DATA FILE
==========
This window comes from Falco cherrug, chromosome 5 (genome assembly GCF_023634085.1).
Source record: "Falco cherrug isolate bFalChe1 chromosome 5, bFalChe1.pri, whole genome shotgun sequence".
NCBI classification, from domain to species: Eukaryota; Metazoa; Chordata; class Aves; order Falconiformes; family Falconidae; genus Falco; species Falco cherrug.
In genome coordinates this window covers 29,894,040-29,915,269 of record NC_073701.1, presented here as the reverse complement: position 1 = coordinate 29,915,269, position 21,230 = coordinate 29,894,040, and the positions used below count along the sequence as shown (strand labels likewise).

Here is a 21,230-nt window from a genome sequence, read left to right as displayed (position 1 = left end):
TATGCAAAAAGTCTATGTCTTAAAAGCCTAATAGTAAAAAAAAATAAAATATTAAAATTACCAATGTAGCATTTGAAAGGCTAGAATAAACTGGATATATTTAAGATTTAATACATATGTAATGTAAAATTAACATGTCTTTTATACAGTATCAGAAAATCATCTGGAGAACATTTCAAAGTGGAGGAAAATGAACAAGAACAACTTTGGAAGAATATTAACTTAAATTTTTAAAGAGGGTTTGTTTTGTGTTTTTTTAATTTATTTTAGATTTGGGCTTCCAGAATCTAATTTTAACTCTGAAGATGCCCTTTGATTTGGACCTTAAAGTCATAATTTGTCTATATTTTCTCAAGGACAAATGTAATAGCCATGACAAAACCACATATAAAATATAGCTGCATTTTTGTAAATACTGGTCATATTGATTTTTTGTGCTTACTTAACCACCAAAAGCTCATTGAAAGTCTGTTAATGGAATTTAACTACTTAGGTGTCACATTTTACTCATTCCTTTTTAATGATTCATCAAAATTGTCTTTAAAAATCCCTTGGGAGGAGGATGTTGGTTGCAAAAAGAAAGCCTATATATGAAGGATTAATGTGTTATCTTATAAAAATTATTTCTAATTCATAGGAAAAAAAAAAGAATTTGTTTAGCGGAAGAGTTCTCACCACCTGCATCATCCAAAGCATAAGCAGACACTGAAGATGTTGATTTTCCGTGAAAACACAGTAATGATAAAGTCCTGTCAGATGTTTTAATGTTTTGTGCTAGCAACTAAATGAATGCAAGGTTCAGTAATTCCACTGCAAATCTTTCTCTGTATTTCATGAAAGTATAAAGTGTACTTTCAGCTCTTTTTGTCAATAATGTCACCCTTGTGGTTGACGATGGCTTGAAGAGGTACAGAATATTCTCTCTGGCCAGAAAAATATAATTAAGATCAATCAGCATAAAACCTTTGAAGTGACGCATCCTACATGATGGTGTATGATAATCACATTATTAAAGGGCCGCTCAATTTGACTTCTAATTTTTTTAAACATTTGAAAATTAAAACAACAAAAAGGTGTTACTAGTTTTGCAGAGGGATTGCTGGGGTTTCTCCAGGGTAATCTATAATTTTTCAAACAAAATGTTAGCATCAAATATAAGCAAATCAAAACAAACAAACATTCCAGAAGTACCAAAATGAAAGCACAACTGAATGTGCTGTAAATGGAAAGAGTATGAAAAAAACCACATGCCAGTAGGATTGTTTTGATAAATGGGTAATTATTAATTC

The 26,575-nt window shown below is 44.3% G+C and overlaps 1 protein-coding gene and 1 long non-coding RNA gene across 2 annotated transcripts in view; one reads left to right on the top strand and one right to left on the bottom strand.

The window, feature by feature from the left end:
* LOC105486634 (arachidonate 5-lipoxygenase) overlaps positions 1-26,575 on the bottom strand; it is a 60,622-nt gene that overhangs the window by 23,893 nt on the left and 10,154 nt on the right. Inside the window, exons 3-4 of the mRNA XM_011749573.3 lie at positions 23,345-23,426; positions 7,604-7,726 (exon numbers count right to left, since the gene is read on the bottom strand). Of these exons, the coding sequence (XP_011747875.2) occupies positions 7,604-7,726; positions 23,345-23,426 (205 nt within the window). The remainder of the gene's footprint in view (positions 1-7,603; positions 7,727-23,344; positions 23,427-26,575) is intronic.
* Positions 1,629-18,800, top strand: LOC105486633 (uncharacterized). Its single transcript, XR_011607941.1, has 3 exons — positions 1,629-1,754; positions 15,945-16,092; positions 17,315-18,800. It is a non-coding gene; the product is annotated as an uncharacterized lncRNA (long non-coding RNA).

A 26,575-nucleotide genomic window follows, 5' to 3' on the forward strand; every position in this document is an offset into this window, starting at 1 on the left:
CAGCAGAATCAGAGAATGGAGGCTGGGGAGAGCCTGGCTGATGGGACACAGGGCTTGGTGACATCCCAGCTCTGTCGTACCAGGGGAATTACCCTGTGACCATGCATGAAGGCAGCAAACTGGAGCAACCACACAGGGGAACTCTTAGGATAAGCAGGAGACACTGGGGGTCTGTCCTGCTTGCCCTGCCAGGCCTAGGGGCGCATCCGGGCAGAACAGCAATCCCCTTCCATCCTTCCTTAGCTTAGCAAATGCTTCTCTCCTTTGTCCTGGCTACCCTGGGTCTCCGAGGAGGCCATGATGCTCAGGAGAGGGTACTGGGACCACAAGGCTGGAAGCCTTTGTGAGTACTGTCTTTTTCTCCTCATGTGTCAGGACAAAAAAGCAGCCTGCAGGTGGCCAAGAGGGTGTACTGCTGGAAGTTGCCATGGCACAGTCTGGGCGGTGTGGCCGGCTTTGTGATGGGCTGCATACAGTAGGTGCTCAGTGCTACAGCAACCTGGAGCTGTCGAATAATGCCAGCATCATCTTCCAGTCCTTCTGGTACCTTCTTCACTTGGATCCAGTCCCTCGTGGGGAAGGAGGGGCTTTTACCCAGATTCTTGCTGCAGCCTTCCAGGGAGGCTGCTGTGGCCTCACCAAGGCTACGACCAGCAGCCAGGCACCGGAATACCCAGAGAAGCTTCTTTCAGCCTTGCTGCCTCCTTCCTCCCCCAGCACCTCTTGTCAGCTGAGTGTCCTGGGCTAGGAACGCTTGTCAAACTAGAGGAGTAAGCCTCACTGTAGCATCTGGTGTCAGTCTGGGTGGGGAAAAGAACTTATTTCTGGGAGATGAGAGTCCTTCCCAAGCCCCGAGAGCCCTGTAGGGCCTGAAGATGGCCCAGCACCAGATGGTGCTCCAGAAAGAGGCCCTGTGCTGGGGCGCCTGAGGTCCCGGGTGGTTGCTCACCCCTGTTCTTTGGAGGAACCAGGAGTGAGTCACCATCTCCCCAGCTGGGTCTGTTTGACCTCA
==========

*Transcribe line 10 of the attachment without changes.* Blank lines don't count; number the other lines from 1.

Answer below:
* Positions 1,629-18,800, top strand: LOC105486633 (uncharacterized). Its single transcript, XR_011607941.1, has 3 exons — positions 1,629-1,754; positions 15,945-16,092; positions 17,315-18,800. It is a non-coding gene; the product is annotated as an uncharacterized lncRNA (long non-coding RNA).